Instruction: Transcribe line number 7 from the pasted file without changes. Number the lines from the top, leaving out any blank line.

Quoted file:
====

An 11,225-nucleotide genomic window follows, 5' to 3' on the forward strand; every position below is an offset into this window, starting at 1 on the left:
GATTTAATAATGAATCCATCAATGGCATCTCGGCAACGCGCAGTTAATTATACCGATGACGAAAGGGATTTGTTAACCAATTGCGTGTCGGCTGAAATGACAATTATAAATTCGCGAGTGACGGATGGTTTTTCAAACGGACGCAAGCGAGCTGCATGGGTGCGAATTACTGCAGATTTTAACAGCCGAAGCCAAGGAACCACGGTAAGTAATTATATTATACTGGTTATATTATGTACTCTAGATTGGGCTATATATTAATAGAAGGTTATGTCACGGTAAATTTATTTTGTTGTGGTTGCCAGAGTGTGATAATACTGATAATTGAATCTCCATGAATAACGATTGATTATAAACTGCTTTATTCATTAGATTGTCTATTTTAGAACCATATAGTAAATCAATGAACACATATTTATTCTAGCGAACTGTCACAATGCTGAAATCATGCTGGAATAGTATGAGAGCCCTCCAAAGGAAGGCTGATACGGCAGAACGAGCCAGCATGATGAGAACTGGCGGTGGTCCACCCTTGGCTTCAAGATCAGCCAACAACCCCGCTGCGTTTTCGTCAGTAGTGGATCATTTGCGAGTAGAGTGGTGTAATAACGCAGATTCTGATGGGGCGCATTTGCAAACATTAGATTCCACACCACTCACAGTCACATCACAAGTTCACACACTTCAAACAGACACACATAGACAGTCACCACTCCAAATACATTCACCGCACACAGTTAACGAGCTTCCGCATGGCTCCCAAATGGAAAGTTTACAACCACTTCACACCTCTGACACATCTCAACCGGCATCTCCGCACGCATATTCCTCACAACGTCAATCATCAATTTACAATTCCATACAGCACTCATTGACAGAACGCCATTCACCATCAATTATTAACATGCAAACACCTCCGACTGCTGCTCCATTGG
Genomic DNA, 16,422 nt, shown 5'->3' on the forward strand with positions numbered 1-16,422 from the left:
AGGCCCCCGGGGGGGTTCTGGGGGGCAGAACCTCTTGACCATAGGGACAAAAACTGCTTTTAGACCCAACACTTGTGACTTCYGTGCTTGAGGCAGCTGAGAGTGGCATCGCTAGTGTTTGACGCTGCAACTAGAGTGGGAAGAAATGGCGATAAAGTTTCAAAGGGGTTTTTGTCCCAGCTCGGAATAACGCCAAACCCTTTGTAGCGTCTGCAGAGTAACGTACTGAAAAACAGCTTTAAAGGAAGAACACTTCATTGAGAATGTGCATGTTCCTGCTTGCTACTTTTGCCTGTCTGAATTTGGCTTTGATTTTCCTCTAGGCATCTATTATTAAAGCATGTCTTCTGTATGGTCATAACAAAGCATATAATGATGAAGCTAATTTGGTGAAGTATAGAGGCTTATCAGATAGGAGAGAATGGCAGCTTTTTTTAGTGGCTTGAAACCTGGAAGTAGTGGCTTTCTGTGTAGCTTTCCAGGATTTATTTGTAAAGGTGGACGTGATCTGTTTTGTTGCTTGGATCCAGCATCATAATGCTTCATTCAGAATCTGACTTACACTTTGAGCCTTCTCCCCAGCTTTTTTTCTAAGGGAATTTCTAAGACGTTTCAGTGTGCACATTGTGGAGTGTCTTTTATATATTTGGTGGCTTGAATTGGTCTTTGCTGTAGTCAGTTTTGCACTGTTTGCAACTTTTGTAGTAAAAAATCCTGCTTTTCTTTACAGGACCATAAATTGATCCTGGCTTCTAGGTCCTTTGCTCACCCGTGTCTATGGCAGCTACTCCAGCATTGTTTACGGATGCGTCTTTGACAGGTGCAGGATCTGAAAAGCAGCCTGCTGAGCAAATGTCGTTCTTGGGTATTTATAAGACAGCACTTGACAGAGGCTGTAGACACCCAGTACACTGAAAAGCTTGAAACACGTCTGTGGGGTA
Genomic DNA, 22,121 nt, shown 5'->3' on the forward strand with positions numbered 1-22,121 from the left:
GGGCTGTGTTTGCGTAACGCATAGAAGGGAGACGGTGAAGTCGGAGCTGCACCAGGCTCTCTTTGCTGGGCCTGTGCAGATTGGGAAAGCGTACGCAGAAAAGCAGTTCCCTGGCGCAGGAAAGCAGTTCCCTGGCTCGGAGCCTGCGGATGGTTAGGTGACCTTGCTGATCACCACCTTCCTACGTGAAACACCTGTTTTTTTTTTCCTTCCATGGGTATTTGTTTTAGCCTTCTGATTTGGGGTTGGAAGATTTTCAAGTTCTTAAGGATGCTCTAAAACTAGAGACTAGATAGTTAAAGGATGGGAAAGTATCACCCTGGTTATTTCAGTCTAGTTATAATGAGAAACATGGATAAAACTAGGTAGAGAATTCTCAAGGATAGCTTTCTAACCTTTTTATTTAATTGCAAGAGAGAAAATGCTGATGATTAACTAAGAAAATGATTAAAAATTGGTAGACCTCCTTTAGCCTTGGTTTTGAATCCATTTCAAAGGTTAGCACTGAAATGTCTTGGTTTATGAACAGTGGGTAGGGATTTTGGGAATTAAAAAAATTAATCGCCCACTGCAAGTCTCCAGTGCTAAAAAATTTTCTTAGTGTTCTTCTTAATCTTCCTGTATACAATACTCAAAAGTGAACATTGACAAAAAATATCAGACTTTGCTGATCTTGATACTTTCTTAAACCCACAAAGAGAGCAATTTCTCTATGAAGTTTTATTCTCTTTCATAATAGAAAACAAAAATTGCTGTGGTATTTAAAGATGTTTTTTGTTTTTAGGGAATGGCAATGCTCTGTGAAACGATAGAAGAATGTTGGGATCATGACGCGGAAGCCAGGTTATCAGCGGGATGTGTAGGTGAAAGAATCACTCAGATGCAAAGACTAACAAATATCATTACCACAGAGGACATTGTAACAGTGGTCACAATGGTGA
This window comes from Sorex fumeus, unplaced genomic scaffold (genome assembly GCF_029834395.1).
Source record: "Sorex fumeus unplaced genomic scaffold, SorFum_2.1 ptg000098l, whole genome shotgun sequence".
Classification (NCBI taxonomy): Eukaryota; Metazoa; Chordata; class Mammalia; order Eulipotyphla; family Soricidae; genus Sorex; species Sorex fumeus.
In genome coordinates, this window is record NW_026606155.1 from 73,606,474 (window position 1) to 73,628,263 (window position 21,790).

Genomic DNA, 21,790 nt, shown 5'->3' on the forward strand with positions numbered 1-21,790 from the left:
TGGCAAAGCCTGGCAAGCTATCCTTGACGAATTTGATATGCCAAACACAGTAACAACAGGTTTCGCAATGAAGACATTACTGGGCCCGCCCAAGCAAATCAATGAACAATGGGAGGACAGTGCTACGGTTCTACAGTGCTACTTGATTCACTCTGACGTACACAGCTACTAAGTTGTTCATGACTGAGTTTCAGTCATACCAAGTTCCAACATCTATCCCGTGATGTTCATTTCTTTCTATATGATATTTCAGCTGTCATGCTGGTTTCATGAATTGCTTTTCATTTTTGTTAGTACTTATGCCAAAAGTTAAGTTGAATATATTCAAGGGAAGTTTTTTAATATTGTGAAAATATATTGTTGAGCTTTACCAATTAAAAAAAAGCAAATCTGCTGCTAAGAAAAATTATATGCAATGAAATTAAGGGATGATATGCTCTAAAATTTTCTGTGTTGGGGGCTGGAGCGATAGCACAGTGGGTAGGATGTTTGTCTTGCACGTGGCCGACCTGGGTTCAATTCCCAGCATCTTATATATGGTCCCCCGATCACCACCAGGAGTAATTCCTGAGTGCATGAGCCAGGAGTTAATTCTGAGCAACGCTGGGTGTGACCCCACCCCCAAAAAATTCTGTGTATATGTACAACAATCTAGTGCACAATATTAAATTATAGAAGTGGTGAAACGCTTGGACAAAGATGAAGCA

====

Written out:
This window comes from Sorex fumeus, unplaced genomic scaffold (genome assembly GCF_029834395.1).